Four O'Clock Plants and Other Clock Flowers

Take a closer look at the schedules flowers are on.

| April/May 1998


  • Illustration by Susan Strawn Bailey
  • The cheerful blossoms of chicory welcome pollinators between 7 a.m. and noon.
    Photographs by Joseph G. Strauch, Jr.
  • On sunny mornings, the yellow petals of mullein unfurl.
  • The soft light of dusk dances on evening primrose petals.

Have you ever noticed how flowers seem to be on a schedule? Some wake up and show their faces to the sun the first thing in the morning, while others wait until later in the day or even dusk. Carolus ­Linnaeus (1707–1778) noticed. The father of modern plant classification even devised a floral clock based on the time at which the component plants open. You might want to try this fascinating idea in your herb garden. After all, flowers are a lot more fun to watch than a clock.

Timing’s the Thing

What determines the time of day a flower opens?

Light seems to trigger the opening of poppies early in the morning of a sunny day. On a plant-collecting expedition to southernmost Sweden in June 1749, Linnaeus observed that scarlet pimpernel (Anagallis arvensis) opened at 8 a.m. and closed at midday. This little wildflower is also known as poor-man’s-weatherglass because flowers close or don’t even open in cloudy weather. Flowers of California poppy (Eschscholzia californica) also may not open at all on overcast days.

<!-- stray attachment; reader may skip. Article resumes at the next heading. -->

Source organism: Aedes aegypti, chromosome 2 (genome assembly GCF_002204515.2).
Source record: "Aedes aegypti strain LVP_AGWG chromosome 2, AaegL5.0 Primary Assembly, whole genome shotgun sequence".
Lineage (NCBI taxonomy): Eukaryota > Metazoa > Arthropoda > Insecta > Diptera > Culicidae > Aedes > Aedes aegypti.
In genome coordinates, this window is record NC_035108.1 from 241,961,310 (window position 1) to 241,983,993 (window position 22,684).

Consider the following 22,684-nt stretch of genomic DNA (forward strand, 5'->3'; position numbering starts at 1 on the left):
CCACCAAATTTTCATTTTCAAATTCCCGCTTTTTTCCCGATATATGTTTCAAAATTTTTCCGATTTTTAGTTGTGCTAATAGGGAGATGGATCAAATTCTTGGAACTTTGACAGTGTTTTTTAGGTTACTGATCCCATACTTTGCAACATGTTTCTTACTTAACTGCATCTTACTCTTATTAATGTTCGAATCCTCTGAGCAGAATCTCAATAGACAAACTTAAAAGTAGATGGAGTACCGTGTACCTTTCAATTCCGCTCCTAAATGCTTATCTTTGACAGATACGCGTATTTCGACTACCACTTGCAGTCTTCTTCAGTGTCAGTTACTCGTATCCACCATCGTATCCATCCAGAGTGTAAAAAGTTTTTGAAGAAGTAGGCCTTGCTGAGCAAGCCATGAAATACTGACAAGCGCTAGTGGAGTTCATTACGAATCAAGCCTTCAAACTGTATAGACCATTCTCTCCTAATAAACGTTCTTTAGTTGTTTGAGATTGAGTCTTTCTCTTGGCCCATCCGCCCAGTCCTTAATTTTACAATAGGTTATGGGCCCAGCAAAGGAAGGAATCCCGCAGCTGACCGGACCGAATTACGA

To maximize cross-pollination, many kinds of plants have evolved so that their flowers are open while their pollinators are most active; meanwhile, pollinators have evolved so that they’re busiest when pollen or nectar is most available.



Nectar in chicory, for example, is produced only between 7 a.m. and noon on sunny days, the hours when its bee pollinators are most ­likely to stop in. The pollen of mullein, red ­poppies, and bindweeds (three of Linnaeus’s clock plants) is released only during the hours when bees visit them. Bee visits to wild mustard and some dandelions have been shown to peak about 9 a.m.; to blue cornflowers, 11 a.m.; to red clover, fireweed, and marjoram, about 1 p.m.; and to viper’s ­bugloss, about 3 p.m.—an indication of these flowers’ peak availability of pollen or nectar.

Dandelions, daisies, and some cacti appear to have a built-in clock that makes them open at daybreak and close late in the afternoon; even when the plants are kept in total darkness or constant light, they open and close on schedule.



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